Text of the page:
Q) I would like to transfer some of my Commonwealth Bank shares to my grandchildren. I’ve had them for many years. Will I have to pay any tax or other fees for that transfer to them?
Even though this is a relatively straightforward question, there are quite a few issues to consider surrounding tax and Centrelink. When you transfer any asset to another person, that event is regarded as a disposal under Capital Gains Tax rules and tax may be payable. The only exception to this rule is giving away cash.
Even though the transfer of shares is a gift, the Australian Tax Office (ATO) will attach a value to the shares based on the closing price on the date the transfer takes place. As you have held the shares for more than 12 months, tax will be based on 50 per cent of the profit that you make.
You do, however, have some choice over which shares you dispose of. This is particularly useful if you have been making using of the dividend reinvestment plan. You can essentially pick which shares you are giving away to reduce the profits and therefore the potential tax payable. In most cases, that would be the most recent shares you obtained first, as these are likely to be closer in value to the sale value used by the ATO. Having the ‘sale price’ closer to your ‘buy price’ means the total profits will be less.
Once the ’50 per cent of the profit’ figure is added to your other income the year the gift takes place, you may or may not have to pay tax. As a rough guide, if the total income from all sources such as Centrelink, share dividends, bank interest and taxable capital gains is less than $33,898 and you are a single senior, you won’t have to pay tax. (For a couple, the threshold is $30,592 each — giving us a combined total of $61,184.)
The actual transfer can be done via an off-market-share-transfer form, which you can obtain online or via your stockbroker. There’s typically a $54 processing fee to pay.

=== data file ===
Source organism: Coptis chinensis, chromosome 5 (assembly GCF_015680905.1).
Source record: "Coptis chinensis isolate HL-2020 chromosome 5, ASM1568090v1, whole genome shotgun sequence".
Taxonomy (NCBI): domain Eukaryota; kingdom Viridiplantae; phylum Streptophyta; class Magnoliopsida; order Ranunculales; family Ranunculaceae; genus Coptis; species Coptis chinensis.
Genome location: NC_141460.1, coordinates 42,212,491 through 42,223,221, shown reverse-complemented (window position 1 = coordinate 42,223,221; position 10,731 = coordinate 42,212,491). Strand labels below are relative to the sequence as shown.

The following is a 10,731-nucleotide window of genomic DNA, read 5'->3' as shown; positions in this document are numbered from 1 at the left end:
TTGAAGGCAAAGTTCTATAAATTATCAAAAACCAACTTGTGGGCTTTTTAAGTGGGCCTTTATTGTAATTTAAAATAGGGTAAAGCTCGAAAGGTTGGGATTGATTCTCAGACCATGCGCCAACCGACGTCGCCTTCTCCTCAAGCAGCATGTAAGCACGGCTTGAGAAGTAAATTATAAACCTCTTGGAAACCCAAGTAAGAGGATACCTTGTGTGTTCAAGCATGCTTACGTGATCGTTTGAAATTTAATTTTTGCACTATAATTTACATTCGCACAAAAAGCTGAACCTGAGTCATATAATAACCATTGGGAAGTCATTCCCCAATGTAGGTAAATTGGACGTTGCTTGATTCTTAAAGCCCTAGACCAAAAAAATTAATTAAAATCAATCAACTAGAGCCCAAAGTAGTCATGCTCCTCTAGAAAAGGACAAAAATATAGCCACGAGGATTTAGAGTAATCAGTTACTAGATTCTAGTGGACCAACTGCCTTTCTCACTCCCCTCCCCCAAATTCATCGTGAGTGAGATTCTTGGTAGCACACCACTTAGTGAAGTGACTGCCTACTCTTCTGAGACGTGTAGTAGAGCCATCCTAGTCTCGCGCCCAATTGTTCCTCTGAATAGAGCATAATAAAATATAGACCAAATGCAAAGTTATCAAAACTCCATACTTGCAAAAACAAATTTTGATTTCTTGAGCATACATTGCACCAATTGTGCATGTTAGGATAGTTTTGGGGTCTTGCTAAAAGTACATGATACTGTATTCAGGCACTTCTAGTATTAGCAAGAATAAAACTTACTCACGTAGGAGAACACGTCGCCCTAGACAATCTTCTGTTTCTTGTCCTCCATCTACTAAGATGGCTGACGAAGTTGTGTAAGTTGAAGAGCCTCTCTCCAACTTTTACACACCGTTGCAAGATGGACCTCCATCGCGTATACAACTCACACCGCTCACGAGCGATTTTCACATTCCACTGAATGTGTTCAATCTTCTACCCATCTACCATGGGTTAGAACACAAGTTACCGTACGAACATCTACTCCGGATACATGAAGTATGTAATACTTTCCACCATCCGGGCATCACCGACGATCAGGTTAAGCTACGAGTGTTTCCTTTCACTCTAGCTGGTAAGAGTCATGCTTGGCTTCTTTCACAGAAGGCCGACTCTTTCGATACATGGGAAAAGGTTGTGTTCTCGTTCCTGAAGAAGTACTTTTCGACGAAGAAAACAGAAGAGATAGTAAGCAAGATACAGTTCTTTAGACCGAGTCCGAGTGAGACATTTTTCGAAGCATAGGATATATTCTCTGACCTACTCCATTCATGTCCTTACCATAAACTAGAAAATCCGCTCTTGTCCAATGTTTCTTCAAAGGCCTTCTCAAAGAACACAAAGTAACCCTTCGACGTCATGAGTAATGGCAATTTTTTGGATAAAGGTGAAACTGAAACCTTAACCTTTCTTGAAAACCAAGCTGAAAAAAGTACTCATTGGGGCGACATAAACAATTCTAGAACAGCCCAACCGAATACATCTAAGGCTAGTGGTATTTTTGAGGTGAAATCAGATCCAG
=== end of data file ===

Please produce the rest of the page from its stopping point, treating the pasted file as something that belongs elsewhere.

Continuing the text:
The final consideration is to understand the gifting or deprivation rules applied by Centrelink. If the value of the gift to your grandchildren exceeds $10,000 in total, your assets will be reduced by $10,000, but the excess will stay in Centrelink’s records as though you still have the shares for five years from the date of transfer. After five years, the “gift” drops off the system.
One trick you could employ is to split the gift in two, so that half the shares transfer this financial year and the other half next. While it will cost you two lots of $54, it may save you tax and improve your overall Centrelink position.
Please note that if you are already receiving a full Age Pension then none of this will matter. The gifting rules generally only affect people on a part pension.
IMPORTANT LEGAL INFO This article is of a general nature and FYI only, because it doesn’t take into account your financial or legal situation, objectives or needs. That means it’s not financial product or legal advice and shouldn’t be relied upon as if it is. Before making a financial or legal decision, you should work out if the info is appropriate for your situation and get independent, licensed financial services or legal advice.